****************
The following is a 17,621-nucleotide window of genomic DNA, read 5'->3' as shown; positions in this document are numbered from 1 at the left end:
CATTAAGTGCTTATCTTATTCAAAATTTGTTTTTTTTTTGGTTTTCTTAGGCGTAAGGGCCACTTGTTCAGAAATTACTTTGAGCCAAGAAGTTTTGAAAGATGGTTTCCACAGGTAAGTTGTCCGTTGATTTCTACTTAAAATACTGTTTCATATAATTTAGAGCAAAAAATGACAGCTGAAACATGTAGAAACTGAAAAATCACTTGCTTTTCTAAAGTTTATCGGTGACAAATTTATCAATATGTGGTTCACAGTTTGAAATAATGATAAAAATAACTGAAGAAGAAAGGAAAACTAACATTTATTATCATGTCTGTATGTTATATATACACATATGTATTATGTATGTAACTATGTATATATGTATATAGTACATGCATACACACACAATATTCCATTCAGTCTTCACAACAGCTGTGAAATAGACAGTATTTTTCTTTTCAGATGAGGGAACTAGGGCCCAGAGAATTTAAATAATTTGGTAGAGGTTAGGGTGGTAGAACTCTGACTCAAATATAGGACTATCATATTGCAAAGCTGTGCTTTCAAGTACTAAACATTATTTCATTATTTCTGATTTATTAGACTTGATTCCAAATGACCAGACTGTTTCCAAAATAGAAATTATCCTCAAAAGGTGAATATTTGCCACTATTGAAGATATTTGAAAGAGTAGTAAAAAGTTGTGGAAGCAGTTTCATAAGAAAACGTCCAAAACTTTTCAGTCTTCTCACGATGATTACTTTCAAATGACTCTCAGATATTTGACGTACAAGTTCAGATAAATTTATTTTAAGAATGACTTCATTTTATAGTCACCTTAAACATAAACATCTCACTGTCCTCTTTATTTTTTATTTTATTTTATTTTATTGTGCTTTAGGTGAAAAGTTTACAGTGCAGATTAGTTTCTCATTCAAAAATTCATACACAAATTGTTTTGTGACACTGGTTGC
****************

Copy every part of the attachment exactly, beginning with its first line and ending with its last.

The following is a 17,621-nucleotide window of genomic DNA, read 5'->3' as shown; positions in this document are numbered from 1 at the left end:
CATTAAGTGCTTATCTTATTCAAAATTTGTTTTTTTTTTGGTTTTCTTAGGCGTAAGGGCCACTTGTTCAGAAATTACTTTGAGCCAAGAAGTTTTGAAAGATGGTTTCCACAGGTAAGTTGTCCGTTGATTTCTACTTAAAATACTGTTTCATATAATTTAGAGCAAAAAATGACAGCTGAAACATGTAGAAACTGAAAAATCACTTGCTTTTCTAAAGTTTATCGGTGACAAATTTATCAATATGTGGTTCACAGTTTGAAATAATGATAAAAATAACTGAAGAAGAAAGGAAAACTAACATTTATTATCATGTCTGTATGTTATATATACACATATGTATTATGTATGTAACTATGTATATATGTATATAGTACATGCATACACACACAATATTCCATTCAGTCTTCACAACAGCTGTGAAATAGACAGTATTTTTCTTTTCAGATGAGGGAACTAGGGCCCAGAGAATTTAAATAATTTGGTAGAGGTTAGGGTGGTAGAACTCTGACTCAAATATAGGACTATCATATTGCAAAGCTGTGCTTTCAAGTACTAAACATTATTTCATTATTTCTGATTTATTAGACTTGATTCCAAATGACCAGACTGTTTCCAAAATAGAAATTATCCTCAAAAGGTGAATATTTGCCACTATTGAAGATATTTGAAAGAGTAGTAAAAAGTTGTGGAAGCAGTTTCATAAGAAAACGTCCAAAACTTTTCAGTCTTCTCACGATGATTACTTTCAAATGACTCTCAGATATTTGACGTACAAGTTCAGATAAATTTATTTTAAGAATGACTTCATTTTATAGTCACCTTAAACATAAACATCTCACTGTCCTCTTTATTTTTTATTTTATTTTATTTTATTGTGCTTTAGGTGAAAAGTTTACAGTGCAGATTAGTTTCTCATTCAAAAATTCATACACAAATTGTTTTGTGACACTGGTTGC